As we enter Earth Week 2011, millions of people across the U.S. and the world are looking for ways to minimize their impact on the environment. It might surprise you to know that one of the best places you can start is the food you eat. Did you know that at least 30 percent of our annual carbon footprint is made up of our daily food choices? Choosing the right food – such as Animal Welfare Approved meat and dairy products – is one of the most important, everyday activities that can reduce our individual environmental impact and help to improve the well-being of farm animals at the same time. So, why not use this opportunity to reduce your consumption of unsustainable, low-welfare, intensively reared feedlot meat and dairy – and choose high-welfare, pasture-based meat and dairy products instead? Animal Welfare Approved’s online directory makes it easy to find AWA-certified farms and products in your area and to support sustainable farming. Pasture-based farming can bring real benefits to us all, not only through healthier products but by helping to protect the planet for future generations.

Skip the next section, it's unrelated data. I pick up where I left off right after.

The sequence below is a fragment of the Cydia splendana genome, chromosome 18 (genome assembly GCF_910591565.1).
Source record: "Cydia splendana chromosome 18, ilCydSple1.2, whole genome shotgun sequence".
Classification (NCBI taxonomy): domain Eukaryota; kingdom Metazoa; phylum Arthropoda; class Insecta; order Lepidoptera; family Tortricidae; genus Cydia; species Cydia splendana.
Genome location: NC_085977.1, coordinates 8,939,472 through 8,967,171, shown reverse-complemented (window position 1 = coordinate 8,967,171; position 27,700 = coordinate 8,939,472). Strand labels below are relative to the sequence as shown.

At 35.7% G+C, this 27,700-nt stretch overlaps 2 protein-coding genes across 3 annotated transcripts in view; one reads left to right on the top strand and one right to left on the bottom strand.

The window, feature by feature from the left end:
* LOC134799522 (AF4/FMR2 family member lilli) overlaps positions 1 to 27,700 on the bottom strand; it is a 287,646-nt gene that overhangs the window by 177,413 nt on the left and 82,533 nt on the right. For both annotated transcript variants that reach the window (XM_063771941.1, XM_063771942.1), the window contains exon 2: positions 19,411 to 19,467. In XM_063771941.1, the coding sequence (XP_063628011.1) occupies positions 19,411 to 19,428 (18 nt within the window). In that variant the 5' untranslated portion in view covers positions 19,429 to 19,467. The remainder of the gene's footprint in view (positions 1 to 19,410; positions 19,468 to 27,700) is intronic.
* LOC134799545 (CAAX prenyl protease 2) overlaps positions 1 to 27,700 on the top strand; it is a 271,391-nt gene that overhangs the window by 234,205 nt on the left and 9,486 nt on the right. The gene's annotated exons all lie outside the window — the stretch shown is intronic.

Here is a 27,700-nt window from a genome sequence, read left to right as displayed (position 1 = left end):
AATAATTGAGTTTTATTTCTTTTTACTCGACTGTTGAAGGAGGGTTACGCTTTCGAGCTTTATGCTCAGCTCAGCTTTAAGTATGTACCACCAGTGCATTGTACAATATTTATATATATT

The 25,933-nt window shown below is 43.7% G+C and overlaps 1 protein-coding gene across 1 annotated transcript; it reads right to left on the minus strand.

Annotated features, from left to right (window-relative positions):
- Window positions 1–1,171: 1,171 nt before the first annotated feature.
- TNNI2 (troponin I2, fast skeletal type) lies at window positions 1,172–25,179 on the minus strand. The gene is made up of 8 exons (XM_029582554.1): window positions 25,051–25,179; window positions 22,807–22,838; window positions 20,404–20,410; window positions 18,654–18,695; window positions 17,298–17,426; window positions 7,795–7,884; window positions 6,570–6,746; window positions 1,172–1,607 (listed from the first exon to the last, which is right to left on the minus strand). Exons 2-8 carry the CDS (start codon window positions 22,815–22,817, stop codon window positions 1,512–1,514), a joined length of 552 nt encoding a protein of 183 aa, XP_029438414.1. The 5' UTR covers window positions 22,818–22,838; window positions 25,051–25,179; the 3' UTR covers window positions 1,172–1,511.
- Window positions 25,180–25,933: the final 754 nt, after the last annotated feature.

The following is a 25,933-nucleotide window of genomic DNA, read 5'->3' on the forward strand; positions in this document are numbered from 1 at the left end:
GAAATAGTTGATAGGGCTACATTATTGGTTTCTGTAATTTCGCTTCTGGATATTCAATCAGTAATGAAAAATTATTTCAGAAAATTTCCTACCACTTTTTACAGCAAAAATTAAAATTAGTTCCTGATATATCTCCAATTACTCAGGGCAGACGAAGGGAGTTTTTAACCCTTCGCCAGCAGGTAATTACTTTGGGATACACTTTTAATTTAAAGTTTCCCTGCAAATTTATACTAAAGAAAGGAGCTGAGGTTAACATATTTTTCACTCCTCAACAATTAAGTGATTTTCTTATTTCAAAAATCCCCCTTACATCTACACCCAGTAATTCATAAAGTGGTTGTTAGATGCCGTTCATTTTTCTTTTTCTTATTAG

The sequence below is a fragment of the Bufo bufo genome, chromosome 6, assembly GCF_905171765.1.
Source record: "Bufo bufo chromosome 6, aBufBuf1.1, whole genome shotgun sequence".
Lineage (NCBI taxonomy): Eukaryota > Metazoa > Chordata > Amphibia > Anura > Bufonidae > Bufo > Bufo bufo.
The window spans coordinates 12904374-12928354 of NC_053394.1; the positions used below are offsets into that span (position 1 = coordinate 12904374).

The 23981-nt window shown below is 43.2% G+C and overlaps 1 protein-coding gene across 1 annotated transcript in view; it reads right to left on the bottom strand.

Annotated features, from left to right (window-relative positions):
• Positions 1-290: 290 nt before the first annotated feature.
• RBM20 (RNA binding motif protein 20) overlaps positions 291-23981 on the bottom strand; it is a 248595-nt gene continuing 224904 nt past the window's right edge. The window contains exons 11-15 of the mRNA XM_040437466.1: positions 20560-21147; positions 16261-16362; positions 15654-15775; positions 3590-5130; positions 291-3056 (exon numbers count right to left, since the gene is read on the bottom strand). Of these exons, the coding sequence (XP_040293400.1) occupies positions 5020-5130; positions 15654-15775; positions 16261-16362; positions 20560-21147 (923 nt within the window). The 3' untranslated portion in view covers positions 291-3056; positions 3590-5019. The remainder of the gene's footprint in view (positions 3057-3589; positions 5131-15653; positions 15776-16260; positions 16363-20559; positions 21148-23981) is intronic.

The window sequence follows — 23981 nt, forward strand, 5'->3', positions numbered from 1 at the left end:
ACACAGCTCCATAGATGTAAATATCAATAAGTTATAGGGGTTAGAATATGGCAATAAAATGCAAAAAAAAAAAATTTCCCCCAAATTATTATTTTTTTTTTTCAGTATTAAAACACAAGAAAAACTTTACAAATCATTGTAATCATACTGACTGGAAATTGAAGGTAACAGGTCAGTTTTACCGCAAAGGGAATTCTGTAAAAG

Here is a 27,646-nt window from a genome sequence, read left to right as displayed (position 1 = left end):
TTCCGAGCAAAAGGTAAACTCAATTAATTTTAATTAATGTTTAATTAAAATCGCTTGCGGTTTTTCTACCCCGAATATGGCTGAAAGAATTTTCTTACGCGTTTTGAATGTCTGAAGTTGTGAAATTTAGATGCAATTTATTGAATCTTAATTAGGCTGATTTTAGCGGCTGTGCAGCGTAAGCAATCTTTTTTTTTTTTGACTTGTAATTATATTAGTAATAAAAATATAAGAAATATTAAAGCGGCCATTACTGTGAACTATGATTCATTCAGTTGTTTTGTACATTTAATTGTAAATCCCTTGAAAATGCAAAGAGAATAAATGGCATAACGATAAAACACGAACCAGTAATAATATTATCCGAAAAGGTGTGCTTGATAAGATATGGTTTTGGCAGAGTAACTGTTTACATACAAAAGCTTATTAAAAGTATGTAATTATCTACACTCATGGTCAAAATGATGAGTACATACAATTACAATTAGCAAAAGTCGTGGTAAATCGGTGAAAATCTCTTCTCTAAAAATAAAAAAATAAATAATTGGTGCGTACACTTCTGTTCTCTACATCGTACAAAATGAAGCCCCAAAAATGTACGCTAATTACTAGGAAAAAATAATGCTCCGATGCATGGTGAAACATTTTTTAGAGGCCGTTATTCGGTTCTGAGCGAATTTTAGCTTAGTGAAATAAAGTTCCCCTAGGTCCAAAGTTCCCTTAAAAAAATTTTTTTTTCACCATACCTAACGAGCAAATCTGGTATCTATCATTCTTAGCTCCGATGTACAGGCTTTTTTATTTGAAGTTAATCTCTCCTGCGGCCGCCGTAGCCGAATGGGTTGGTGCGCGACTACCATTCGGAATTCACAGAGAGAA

We arrived at the Food Bank for NYC at 6 a.m. to resume our root vegetable preparation. By lunchtime, the parsnips and sweet potatoes had been fully prepped and the turkey was already cooking. Zak Pellacio and Jori of Fatty Crab, Cabrito (and other noted New York City restaurant ventures) began to demonstrate the techniques used in preparing heritage turkey and stayed cooly on-task amidst a flurry of New York Giants (yes, the football team). Zak made stock from the necks and backs, and drumsticks roasted continuously in anticipation of tomorrow’s meal. Chef Nate Gross of the Food Bank for NYC kitchen hosted a crew of guest chefs, volunteers and football stars in a 13-hour marathon of chopping and cleaning–all of which has hopefully made our task tomorrow (serving Thanksgiving dinner for seven hundred) somewhat more manageable. The video crew thepeoplewhofeedus.com arrived today, and began to film what will become an educational video about using all parts of the animal–not just the most heavily marketed. We have two virtual trophies for two of our volunteers from today. In Brigid”s tireless organization of this event, she managed to recruit an outstanding volunteer: her mother Mary Sweeney. Liz Hohn wins the other trophy, and can claim it tomorrow at 4 a.m. when we all arrive to finish turkey prep. Thanks again everyone and we’ll see you through coffee steam in a few hours.